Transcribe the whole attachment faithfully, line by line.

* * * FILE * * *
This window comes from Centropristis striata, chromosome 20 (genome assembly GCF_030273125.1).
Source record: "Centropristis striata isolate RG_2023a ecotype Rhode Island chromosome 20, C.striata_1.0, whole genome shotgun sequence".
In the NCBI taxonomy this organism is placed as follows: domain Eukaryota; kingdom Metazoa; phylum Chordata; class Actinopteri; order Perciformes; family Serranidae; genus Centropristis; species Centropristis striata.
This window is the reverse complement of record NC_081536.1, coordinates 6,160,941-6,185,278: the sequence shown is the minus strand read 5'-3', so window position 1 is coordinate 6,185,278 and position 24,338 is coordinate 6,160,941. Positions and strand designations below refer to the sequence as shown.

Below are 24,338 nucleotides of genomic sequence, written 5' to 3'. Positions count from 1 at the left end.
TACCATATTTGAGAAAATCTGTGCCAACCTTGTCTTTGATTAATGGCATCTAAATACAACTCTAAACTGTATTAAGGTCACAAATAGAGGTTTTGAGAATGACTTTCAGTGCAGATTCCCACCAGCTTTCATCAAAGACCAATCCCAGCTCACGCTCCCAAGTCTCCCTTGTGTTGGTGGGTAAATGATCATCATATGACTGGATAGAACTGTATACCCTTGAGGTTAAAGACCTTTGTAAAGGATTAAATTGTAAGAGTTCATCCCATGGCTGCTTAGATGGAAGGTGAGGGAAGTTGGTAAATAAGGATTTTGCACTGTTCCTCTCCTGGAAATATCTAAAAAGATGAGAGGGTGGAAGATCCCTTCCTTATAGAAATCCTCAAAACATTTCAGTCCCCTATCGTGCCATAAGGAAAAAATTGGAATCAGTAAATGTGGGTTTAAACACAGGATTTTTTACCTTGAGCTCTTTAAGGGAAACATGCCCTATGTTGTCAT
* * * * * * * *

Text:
This window comes from Centropristis striata, chromosome 20 (genome assembly GCF_030273125.1).
Source record: "Centropristis striata isolate RG_2023a ecotype Rhode Island chromosome 20, C.striata_1.0, whole genome shotgun sequence".
In the NCBI taxonomy this organism is placed as follows: domain Eukaryota; kingdom Metazoa; phylum Chordata; class Actinopteri; order Perciformes; family Serranidae; genus Centropristis; species Centropristis striata.
This window is the reverse complement of record NC_081536.1, coordinates 6,160,941-6,185,278: the sequence shown is the minus strand read 5'-3', so window position 1 is coordinate 6,185,278 and position 24,338 is coordinate 6,160,941. Positions and strand designations below refer to the sequence as shown.

Below are 24,338 nucleotides of genomic sequence, written 5' to 3'. Positions count from 1 at the left end.
TACCATATTTGAGAAAATCTGTGCCAACCTTGTCTTTGATTAATGGCATCTAAATACAACTCTAAACTGTATTAAGGTCACAAATAGAGGTTTTGAGAATGACTTTCAGTGCAGATTCCCACCAGCTTTCATCAAAGACCAATCCCAGCTCACGCTCCCAAGTCTCCCTTGTGTTGGTGGGTAAATGATCATCATATGACTGGATAGAACTGTATACCCTTGAGGTTAAAGACCTTTGTAAAGGATTAAATTGTAAGAGTTCATCCCATGGCTGCTTAGATGGAAGGTGAGGGAAGTTGGTAAATAAGGATTTTGCACTGTTCCTCTCCTGGAAATATCTAAAAAGATGAGAGGGTGGAAGATCCCTTCCTTATAGAAATCCTCAAAACATTTCAGTCCCCTATCGTGCCATAAGGAAAAAATTGGAATCAGTAAATGTGGGTTTAAACACAGGATTTTTTACCTTGAGCTCTTTAAGGGAAACATGCCCTATGTTGTCAT